Immediately after I sent all but the toddler off on their first day of school with that giant smooch they secretly love but pretend to loathe, I felt a wave of emotion that I instinctively knew I’d need to spend the day unfolding. This was not a surprise arrival. I knew this emotional release was inevitable months ago when we first discovered that life as we knew it would be dramatically shifting in a nanosecond. Look at me trying to sound witty and smart. Confession: I don’t really know what a nanoseconds is, but it sounds super fast, so I’m sticking with it. You see, nanosecond life-shifts by nature don’t allow the time and space to dig into deeper levels of the emotional and psychological processing of our experiences. But emotional data left unprocessed is persistent and perpetually attempts to make its way to the surface. I’ve learned at this point in life that it is much kinder to myself (and SO MUCH kinder to any and all creatures who come in contact with me) to greet the (re)surfacing of emotions with arms wide open. So that’s what I’ve been doing for the past few days – holding space for all that needed to surface.
Perhaps I should back up and catch all of you up just a bit. At the very beginning of our summer, the time of year that I most look forward to for a host of reasons that do not include an affinity for the warmer weather, we discovered that the path my husband’s career was headed down was a dead end and we were in desperate need for some re-routing. Within less than a week’s time, the re-routing we were searching for came clearly into view, but like most experiences in life, it possessed a duffel bag’s worth of pros and cons. Greater financial freedom and advancement in Brian’s career meant another relocation for our gang of six and an ending of sorts for my five year old private therapy practice.
Our summer consisted of selling our house, purging through and packing up our belongings, finding a new place to live and trying to wrap all of our minds around this sudden and unexpected disruption and uprooting of our lives. I knew that the real process of grief likely wouldn’t occur until we had moved through all of the steps involved with the relocation.
By the end of August, the initial relocation process was complete: I finished unpacking and getting everyone situated in their new space, completed and submitted a gazillion forms to process new school enrollment for each of the big girls and registered them for a year’s worth of classes, did all the back-to-school shopping madness, and took care of haircuts all while distributing a multitude of hugs and wiping away many tears as they each continue to grieve and accept this new reality. So there I was, standing at the front door of our temporary home (we’re renting to buy ourselves sometime to figure out where we want to plant our roots) watching each of my terrified yet courageous daughters walk TOWARD their next chapters. And I just knew it was time for me to find enough courage to face mine as well.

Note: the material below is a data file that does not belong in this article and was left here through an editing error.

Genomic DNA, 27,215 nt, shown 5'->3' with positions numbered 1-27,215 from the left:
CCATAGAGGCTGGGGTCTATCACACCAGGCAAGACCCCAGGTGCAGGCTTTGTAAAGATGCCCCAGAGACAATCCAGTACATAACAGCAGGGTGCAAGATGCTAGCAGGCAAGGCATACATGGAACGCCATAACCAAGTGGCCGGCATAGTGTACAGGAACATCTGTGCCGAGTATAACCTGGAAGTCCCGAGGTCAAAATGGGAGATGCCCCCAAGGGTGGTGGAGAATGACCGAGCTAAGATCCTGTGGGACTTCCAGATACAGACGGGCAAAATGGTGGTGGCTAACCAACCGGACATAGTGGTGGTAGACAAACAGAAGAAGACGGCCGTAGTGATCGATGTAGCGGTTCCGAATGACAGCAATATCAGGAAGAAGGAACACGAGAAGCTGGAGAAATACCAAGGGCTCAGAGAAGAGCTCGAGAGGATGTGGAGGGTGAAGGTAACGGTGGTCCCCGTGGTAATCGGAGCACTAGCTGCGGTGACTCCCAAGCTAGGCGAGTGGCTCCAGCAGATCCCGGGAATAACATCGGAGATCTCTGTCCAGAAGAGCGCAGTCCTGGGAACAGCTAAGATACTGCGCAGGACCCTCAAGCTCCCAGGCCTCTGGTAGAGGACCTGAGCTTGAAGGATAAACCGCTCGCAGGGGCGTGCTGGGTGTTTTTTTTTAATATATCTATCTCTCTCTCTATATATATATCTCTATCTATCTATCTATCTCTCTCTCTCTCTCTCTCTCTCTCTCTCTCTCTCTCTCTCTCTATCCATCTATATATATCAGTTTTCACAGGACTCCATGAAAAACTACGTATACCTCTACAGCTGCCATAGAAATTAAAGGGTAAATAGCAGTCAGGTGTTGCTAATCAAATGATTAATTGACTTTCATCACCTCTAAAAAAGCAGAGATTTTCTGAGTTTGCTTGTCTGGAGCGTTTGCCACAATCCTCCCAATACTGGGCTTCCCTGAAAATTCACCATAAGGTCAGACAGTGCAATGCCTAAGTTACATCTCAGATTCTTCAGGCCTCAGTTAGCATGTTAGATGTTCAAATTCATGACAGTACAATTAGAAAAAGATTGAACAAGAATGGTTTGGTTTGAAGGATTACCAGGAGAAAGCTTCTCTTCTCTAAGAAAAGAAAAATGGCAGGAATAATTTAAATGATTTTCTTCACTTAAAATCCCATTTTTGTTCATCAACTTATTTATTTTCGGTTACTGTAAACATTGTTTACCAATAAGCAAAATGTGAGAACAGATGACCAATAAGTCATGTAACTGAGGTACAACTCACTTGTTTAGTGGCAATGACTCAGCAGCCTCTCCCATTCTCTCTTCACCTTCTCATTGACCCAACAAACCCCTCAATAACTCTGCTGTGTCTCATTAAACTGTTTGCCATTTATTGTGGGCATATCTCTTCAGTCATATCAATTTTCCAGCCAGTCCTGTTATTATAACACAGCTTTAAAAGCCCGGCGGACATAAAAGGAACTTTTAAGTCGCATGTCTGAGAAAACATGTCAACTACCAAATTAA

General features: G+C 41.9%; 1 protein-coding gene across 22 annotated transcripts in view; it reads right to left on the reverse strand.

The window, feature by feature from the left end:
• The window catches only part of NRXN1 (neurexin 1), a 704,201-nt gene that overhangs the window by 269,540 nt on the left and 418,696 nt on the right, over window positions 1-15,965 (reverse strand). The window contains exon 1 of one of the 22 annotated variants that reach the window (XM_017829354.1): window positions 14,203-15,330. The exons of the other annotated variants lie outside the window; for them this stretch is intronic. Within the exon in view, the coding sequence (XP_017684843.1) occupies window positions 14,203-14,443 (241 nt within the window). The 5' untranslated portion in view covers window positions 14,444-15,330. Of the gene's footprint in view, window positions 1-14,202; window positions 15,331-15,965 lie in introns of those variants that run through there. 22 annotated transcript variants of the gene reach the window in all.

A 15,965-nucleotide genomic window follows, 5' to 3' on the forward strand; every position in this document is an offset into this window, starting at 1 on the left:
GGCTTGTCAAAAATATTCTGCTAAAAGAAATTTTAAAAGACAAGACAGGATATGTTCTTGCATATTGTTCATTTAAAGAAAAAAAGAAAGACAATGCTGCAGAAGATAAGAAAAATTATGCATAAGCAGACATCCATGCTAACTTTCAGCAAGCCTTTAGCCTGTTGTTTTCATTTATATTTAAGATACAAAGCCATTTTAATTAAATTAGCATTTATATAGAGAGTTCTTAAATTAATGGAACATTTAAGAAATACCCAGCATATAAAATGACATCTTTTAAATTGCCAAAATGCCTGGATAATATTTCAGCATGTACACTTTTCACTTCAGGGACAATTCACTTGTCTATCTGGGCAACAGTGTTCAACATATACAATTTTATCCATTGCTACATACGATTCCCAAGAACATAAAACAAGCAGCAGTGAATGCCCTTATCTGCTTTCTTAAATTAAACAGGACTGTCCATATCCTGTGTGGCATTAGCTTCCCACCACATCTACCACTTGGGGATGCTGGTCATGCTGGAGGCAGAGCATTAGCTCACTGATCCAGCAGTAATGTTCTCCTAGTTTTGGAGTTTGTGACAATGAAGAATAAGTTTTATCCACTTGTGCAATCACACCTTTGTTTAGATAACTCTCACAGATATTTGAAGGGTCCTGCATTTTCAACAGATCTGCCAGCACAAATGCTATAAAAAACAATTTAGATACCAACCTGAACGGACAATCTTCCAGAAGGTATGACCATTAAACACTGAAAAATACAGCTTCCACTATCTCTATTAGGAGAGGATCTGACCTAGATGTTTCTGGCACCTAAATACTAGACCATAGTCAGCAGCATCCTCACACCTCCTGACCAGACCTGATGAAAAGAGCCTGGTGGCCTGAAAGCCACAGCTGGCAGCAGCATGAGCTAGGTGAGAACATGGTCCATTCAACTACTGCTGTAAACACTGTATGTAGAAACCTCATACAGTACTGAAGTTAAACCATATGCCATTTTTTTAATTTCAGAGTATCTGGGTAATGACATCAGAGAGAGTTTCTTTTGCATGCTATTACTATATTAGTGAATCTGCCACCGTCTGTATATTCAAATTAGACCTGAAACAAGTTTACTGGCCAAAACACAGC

Camiece is a beautiful and fierce mama to three little dudes. The third of the bunch was still nestled all snug in her belly when we met for a warm drink early one morning back in November. Though I had heard bits and pieces of her story prior to our interview, nothing had prepared me for the honesty and beauty I would encounter that day.
This is my story, but it’s also our family’s story. It’s specifically the story of my second son, Milo.
There’s not even a concrete beginning. Milo was a normal baby. Around 15 months my husband, DJ, and I were aware of the fact that he wasn’t talking yet and wasn’t eating normal solid foods. He would only eat graham crackers, peanut butter crackers and purees. We knew he had some minor delays but weren’t that concerned initially, but we took it seriously enough to start on the path to early interventions. Qualifying for and acquiring services while a child is under the age of three is relatively easy. We started getting speech services at home. Through that, we eventually began occupational therapy for his issues with eating and a few other sensory issues. We had two therapists coming to our house every week and were hopeful that eventually things would get better. The services did seem to be helping, but in March of 2013 our therapists both sat DJ and I down and discussed with us their concerns that Milo’s issues were more substantial than had been initially assessed. He was a bit of puzzle to the two of them, but at the time they were concerned that he might have some sort of neurological delay, like autism, or something on that spectrum. Those words, that conversation was life shattering at the time. That potential diagnosis was never on our radar prior to that conversation.